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Timestamp:
12/28/21 12:21:50 (6 months ago)
Author:
GarthBraithwaite_STG
Message:

nm epht content - changed ibis:hash to standard href="# to use html_content processing xslt code.

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1 edited

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  • adopters/nm-epht/trunk/src/main/webapps/nmepht-content/xml/html_content/health/cancer/CancerIncidence.xml

    r23360 r24389  
    3131                        </p>
    3232                        <p>
    33                                 About 1.7 million new cases of cancer are expected to be diagnosed during 2018 in the United States. U.S. cancer care costs were $147.3 billion in 2017. In the future, costs are likely to increase due to an aging population having more cancer, coupled with the costs of new, and often more expensive treatments which will be adopted as standards of care. The good news is that the overall cancer death rate in the U.S. fell 26% between 1991 and 2015. The National Cancer Institute (NCI) estimated that, in 2016, there were 15.5 million cancer survivors in the United States. The number of cancer survivors is expected to increase to <a ibis:hash="ref1" id="ref1.link" aria-describedby="footnote-label">20.3 million by 2026.</a>
     33                                About 1.7 million new cases of cancer are expected to be diagnosed during 2018 in the United States. U.S. cancer care costs were $147.3 billion in 2017. In the future, costs are likely to increase due to an aging population having more cancer, coupled with the costs of new, and often more expensive treatments which will be adopted as standards of care. The good news is that the overall cancer death rate in the U.S. fell 26% between 1991 and 2015. The National Cancer Institute (NCI) estimated that, in 2016, there were 15.5 million cancer survivors in the United States. The number of cancer survivors is expected to increase to <a href="#ref1" id="ref1.link" aria-describedby="footnote-label">20.3 million by 2026.</a>
    3434                        </p>
    3535                        <footer class="Footnotes"><ol>
    3636                                <li id="ref1"> <a href="https://acsjournals.onlinelibrary.wiley.com/doi/full/10.3322/caac.21349">
    3737                                        Cancer treatment and survivorship statistics, 2016</a> Accessed 12/30/2020
    38                                 <a ibis:hash="ref1.link" aria-label="Back to content">«</a></li>
     38                                <a href="#ref1.link" aria-label="Back to content">«</a></li>
    3939                        </ol></footer>
    4040                </section>
     
    4343                        <h2>What are the Risk Factors?</h2>
    4444                        <p>
    45                                 Major risk factors for cancer include  <a ibis:hash="ref2" id="ref2.link" aria-describedby="footnote-label">tobacco use, diet, lack of exercise, and sun exposure.</a>. For example, people who smoke cigarettes are <a ibis:hash="ref3" id="ref3.link" aria-describedby="footnote-label">15 to 30 times more likely to get lung cancer or die from lung cancer</a> than people who do not smoke. Researchers have also identified genetic risks for cancer. Compared to women without a family history, <a ibis:hash="ref4" id="ref4.link" aria-describedby="footnote-label">risk of breast cancer is about 1.5 times higher for women with one affected first-degree female relative and 2-4 times higher for women with more than one first-degree relative.</a>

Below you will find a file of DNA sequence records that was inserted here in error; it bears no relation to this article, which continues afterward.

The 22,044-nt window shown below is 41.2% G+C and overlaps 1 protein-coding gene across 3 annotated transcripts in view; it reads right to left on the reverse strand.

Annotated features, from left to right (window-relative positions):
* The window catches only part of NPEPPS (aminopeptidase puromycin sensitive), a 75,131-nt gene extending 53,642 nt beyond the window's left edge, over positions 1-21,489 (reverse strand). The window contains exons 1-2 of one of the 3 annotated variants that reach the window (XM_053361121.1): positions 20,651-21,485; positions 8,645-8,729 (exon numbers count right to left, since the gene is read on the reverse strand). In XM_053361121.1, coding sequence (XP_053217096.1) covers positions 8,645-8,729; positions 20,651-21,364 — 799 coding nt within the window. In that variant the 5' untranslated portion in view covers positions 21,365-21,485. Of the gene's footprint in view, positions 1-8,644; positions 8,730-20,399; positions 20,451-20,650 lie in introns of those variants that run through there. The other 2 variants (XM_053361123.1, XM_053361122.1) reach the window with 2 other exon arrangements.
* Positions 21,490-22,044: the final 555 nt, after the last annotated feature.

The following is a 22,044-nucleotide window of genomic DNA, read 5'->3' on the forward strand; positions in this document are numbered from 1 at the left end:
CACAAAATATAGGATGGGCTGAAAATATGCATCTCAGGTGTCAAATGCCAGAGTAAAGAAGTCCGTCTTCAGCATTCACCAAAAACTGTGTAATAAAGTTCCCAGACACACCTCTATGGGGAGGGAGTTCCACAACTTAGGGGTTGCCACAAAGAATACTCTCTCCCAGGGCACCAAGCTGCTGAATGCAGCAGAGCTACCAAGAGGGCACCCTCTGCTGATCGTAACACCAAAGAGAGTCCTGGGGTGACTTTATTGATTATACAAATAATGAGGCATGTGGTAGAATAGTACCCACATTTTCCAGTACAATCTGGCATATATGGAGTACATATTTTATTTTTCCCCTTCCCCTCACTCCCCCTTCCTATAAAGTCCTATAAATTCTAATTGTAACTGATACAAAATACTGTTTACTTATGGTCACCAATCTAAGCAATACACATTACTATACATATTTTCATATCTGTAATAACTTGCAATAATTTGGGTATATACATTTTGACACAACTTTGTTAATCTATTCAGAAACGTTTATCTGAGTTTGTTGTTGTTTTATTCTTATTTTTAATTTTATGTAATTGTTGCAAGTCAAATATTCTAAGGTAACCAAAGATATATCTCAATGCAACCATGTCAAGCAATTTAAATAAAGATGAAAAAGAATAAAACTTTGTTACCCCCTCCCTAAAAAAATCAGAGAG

45                                Major risk factors for cancer include  <a href="#ref2" id="ref2.link" aria-describedby="footnote-label">tobacco use, diet, lack of exercise, and sun exposure.</a>. For example, people who smoke cigarettes are <a href="#ref3" id="ref3.link" aria-describedby="footnote-label">15 to 30 times more likely to get lung cancer or die from lung cancer</a> than people who do not smoke. Researchers have also identified genetic risks for cancer. Compared to women without a family history, <a href="#ref4" id="ref4.link" aria-describedby="footnote-label">risk of breast cancer is about 1.5 times higher for women with one affected first-degree female relative and 2-4 times higher for women with more than one first-degree relative.</a>
    4646                        </p>
    4747                        <p>
     
    153153                                <li id="ref2">
    154154                                        Clapp RW, Howe GK, Jacobs M. Environmental and occupational causes of cancer re-visited. J Public Health Policy. 2006;27(1):61-76
    155                                 <a ibis:hash="ref2.link" aria-label="Back to content">«</a></li>
     155                                <a href="#ref2.link" aria-label="Back to content">«</a></li>
    156156                                <li id="ref3"> <a href="https://www.cdc.gov/cancer/lung/basic_info/risk_factors.htm">
    157157                                        CDC What are the risk factors for lung cancer?</a> Accessed 1/3/2020
    158                                 <a ibis:hash="ref3.link" aria-label="Back to content">«</a></li>
     158                                <a href="#ref3.link" aria-label="Back to content">«</a></li>
    159159                                <li id="ref4"> <a href="https://www.cancer.org/research/cancer-facts-statistics/breast-cancer-facts-figures.html">
    160160                                        ACS Breast Cancer Facts and Figures 2019-2020</a> Accessed 12/18/2020
    161                                 <a ibis:hash="ref4.link" aria-label="Back to content">«</a></li>
     161                                <a href="#ref4.link" aria-label="Back to content">«</a></li>
    162162                        </ol></footer> 
    163163                </section>
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